Courtesy of EnergyBasis on Twitter, here's a simplified version of last week's EIA inventory report:
Adjustments this week hit a record high of 855k b/d. EIA makes estimates every week, and sometimes has "plug" numbers to balance out its inventory numbers. For some reason, despite U.S. production continuing to decline and refinery utilization picking back up, crude storage somehow built this week thanks to record adjustment numbers.
Anyone who ran a simple crude output + input model would've noted that this week should've been a draw of ~2.1 million bbl. Nonetheless, the market isn't stupid, and oil (NYSEARCA:USO) prices remain mostly unchanged today.
Refinery throughput rebounded nicely last week, as some of the maintenance issues that plagued utilization figures were resolved. Going forward, we expect refinery utilization to remain strong as gasoline and diesel demand seems to be picking up the pace.
Gasoline and Distillate Demand
The demand numbers are quite staggering:
So far, U.S. oil demand has shattered previous averages. We suppose that low oil prices do result in higher demand. We expect U.S. total oil demand to exceed the five-year high, and inventory levels will draw in response to the all-time high demand.
Looking at gasoline stock and distillate stock adjusted for consumption, the inventory levels are right in line with historical averages -- despite higher overall stock levels.
U.S. Imports and Production
U.S. import levels remained relatively flat week over week. The oil production outage in Canada has likely been buffered temporarily by the inventory levels up north. We suspect that the outage could last an additional two to eight weeks, and inventory levels will likely be drawn down rapidly soon. This could impact overall import figures for the next six weeks, depending on how fast oil sands production can return.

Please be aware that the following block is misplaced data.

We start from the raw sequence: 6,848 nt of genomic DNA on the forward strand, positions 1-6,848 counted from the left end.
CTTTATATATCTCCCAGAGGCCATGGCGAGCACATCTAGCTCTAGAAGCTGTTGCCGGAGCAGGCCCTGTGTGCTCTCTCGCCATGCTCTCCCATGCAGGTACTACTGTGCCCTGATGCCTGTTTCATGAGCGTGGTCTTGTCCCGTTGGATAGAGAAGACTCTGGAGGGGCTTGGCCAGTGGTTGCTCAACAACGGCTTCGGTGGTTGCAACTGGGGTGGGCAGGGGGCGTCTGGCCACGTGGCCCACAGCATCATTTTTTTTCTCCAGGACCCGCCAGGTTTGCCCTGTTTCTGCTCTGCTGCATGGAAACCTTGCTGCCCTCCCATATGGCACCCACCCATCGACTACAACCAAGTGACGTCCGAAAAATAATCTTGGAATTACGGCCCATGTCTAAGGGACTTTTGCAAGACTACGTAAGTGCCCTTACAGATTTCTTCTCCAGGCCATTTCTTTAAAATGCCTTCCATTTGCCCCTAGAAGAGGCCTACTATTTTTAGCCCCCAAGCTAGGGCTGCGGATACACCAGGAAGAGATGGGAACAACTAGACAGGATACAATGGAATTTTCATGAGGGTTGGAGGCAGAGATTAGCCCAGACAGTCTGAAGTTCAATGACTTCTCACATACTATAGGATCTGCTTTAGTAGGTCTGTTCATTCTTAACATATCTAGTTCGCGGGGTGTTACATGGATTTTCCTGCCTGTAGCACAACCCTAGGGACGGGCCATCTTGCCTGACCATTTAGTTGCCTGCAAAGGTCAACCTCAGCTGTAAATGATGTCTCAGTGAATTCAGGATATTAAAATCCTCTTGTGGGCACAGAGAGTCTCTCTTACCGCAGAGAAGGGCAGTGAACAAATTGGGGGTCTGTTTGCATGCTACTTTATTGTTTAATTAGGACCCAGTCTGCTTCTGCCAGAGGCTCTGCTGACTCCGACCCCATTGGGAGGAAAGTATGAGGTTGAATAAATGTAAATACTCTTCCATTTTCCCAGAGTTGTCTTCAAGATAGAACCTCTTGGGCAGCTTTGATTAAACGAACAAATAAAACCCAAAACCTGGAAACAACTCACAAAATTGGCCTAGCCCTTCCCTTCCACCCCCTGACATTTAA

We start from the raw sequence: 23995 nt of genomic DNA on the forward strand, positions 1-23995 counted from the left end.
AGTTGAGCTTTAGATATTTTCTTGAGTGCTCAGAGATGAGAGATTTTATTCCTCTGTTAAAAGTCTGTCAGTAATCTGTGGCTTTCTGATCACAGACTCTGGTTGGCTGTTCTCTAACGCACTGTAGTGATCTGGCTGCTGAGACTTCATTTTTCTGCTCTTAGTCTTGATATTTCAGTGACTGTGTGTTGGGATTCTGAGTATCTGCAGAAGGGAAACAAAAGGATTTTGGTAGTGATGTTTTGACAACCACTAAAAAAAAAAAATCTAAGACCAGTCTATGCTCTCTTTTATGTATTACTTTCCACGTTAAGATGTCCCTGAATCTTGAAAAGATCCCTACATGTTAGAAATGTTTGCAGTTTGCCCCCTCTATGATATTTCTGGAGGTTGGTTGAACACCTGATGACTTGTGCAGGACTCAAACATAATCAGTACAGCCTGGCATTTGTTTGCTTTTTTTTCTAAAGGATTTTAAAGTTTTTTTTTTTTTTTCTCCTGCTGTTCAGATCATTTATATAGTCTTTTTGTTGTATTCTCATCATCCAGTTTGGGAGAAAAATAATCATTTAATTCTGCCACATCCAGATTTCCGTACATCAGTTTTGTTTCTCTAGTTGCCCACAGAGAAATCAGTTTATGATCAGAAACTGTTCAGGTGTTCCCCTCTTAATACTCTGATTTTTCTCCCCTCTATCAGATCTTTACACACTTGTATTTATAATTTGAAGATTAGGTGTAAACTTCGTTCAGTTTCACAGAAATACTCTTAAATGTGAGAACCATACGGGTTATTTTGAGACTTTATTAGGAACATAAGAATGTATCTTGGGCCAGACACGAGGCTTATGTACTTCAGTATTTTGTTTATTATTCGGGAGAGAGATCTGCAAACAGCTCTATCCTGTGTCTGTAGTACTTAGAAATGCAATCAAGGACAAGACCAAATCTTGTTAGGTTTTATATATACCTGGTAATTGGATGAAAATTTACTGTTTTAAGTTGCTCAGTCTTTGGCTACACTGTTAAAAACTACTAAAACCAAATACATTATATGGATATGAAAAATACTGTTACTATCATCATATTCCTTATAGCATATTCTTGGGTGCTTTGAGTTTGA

U.S. production continues to fall:
Relative to last year, production is materially lower, and will continue to decline to the 8-8.2 million b/d we alluded to in our previous reports. So far, the trajectory remains on track -- albeit a bit slower than we had originally anticipated.
Overall, it was another bullish inventory report. Demand remains strong and supply continues to fall. Adjustments resulted in a build this week, and we think next week's figures will reflect a more severe draw than what most participants estimate. We continue to expect inventory levels to draw substantially in the second half of 2016, and WTI will likely recover to $60 by year-end in the face of more bullish fundamentals. If supply outages continue, it could escalate the price increase sooner than we anticipated. We remain very bullish on oil going forward.
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